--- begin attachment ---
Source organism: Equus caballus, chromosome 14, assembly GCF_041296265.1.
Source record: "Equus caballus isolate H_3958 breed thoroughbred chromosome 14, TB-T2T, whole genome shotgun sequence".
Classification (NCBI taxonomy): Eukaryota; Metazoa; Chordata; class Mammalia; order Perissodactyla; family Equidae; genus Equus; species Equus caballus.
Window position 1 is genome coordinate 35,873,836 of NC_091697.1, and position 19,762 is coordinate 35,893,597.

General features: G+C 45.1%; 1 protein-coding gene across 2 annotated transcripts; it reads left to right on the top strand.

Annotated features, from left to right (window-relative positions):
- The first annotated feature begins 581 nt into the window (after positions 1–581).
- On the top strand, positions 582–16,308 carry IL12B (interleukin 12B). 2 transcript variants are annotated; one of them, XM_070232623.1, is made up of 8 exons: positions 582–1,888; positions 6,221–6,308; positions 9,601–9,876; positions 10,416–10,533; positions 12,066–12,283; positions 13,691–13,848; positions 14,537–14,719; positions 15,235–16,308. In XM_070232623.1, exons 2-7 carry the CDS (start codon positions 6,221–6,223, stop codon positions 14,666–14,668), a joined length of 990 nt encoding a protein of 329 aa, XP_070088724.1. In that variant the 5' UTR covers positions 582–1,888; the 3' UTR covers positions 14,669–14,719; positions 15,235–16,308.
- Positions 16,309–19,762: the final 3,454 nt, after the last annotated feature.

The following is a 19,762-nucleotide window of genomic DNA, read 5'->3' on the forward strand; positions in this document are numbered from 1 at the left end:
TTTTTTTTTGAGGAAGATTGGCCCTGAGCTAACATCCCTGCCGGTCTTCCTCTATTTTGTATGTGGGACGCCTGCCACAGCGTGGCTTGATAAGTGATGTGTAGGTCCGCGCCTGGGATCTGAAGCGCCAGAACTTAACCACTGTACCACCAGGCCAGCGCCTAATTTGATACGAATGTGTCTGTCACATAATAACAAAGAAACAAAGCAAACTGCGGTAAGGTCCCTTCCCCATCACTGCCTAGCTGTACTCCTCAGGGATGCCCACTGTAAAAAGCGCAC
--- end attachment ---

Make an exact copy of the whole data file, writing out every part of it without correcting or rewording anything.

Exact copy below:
Source organism: Equus caballus, chromosome 14, assembly GCF_041296265.1.
Source record: "Equus caballus isolate H_3958 breed thoroughbred chromosome 14, TB-T2T, whole genome shotgun sequence".
Classification (NCBI taxonomy): Eukaryota; Metazoa; Chordata; class Mammalia; order Perissodactyla; family Equidae; genus Equus; species Equus caballus.
Window position 1 is genome coordinate 35,873,836 of NC_091697.1, and position 19,762 is coordinate 35,893,597.

General features: G+C 45.1%; 1 protein-coding gene across 2 annotated transcripts; it reads left to right on the top strand.

Annotated features, from left to right (window-relative positions):
- The first annotated feature begins 581 nt into the window (after positions 1–581).
- On the top strand, positions 582–16,308 carry IL12B (interleukin 12B). 2 transcript variants are annotated; one of them, XM_070232623.1, is made up of 8 exons: positions 582–1,888; positions 6,221–6,308; positions 9,601–9,876; positions 10,416–10,533; positions 12,066–12,283; positions 13,691–13,848; positions 14,537–14,719; positions 15,235–16,308. In XM_070232623.1, exons 2-7 carry the CDS (start codon positions 6,221–6,223, stop codon positions 14,666–14,668), a joined length of 990 nt encoding a protein of 329 aa, XP_070088724.1. In that variant the 5' UTR covers positions 582–1,888; the 3' UTR covers positions 14,669–14,719; positions 15,235–16,308.
- Positions 16,309–19,762: the final 3,454 nt, after the last annotated feature.

The following is a 19,762-nucleotide window of genomic DNA, read 5'->3' on the forward strand; positions in this document are numbered from 1 at the left end:
TTTTTTTTTGAGGAAGATTGGCCCTGAGCTAACATCCCTGCCGGTCTTCCTCTATTTTGTATGTGGGACGCCTGCCACAGCGTGGCTTGATAAGTGATGTGTAGGTCCGCGCCTGGGATCTGAAGCGCCAGAACTTAACCACTGTACCACCAGGCCAGCGCCTAATTTGATACGAATGTGTCTGTCACATAATAACAAAGAAACAAAGCAAACTGCGGTAAGGTCCCTTCCCCATCACTGCCTAGCTGTACTCCTCAGGGATGCCCACTGTAAAAAGCGCAC